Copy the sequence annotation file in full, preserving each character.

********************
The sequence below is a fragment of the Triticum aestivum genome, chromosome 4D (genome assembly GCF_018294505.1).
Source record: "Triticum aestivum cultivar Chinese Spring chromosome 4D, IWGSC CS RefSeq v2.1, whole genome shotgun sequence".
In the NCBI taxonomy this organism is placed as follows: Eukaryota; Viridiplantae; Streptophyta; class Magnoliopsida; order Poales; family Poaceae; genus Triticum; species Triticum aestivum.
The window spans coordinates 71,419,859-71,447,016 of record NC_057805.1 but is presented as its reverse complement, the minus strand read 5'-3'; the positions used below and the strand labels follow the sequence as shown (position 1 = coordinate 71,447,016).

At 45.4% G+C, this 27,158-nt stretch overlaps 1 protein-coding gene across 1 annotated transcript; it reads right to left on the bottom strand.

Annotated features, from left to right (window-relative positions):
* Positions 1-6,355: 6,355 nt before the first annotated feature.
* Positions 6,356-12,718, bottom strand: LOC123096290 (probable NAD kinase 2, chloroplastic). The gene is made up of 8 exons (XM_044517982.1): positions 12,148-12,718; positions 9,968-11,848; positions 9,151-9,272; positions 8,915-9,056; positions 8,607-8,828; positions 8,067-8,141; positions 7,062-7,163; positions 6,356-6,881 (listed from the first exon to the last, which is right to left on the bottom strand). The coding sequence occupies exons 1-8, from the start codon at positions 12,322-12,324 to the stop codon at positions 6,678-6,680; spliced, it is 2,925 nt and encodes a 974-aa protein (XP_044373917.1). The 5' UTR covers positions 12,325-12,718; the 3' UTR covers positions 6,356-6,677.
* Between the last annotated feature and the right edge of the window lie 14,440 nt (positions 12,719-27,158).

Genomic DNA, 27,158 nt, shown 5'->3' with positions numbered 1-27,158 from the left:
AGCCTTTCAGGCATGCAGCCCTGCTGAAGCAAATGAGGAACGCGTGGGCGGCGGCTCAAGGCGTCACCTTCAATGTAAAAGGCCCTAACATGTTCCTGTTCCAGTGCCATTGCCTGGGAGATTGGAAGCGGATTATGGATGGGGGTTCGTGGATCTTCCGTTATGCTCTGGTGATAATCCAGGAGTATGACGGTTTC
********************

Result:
The sequence below is a fragment of the Triticum aestivum genome, chromosome 4D (genome assembly GCF_018294505.1).
Source record: "Triticum aestivum cultivar Chinese Spring chromosome 4D, IWGSC CS RefSeq v2.1, whole genome shotgun sequence".
In the NCBI taxonomy this organism is placed as follows: Eukaryota; Viridiplantae; Streptophyta; class Magnoliopsida; order Poales; family Poaceae; genus Triticum; species Triticum aestivum.
The window spans coordinates 71,419,859-71,447,016 of record NC_057805.1 but is presented as its reverse complement, the minus strand read 5'-3'; the positions used below and the strand labels follow the sequence as shown (position 1 = coordinate 71,447,016).

At 45.4% G+C, this 27,158-nt stretch overlaps 1 protein-coding gene across 1 annotated transcript; it reads right to left on the bottom strand.

Annotated features, from left to right (window-relative positions):
* Positions 1-6,355: 6,355 nt before the first annotated feature.
* Positions 6,356-12,718, bottom strand: LOC123096290 (probable NAD kinase 2, chloroplastic). The gene is made up of 8 exons (XM_044517982.1): positions 12,148-12,718; positions 9,968-11,848; positions 9,151-9,272; positions 8,915-9,056; positions 8,607-8,828; positions 8,067-8,141; positions 7,062-7,163; positions 6,356-6,881 (listed from the first exon to the last, which is right to left on the bottom strand). The coding sequence occupies exons 1-8, from the start codon at positions 12,322-12,324 to the stop codon at positions 6,678-6,680; spliced, it is 2,925 nt and encodes a 974-aa protein (XP_044373917.1). The 5' UTR covers positions 12,325-12,718; the 3' UTR covers positions 6,356-6,677.
* Between the last annotated feature and the right edge of the window lie 14,440 nt (positions 12,719-27,158).

Genomic DNA, 27,158 nt, shown 5'->3' with positions numbered 1-27,158 from the left:
AGCCTTTCAGGCATGCAGCCCTGCTGAAGCAAATGAGGAACGCGTGGGCGGCGGCTCAAGGCGTCACCTTCAATGTAAAAGGCCCTAACATGTTCCTGTTCCAGTGCCATTGCCTGGGAGATTGGAAGCGGATTATGGATGGGGGTTCGTGGATCTTCCGTTATGCTCTGGTGATAATCCAGGAGTATGACGGTTTC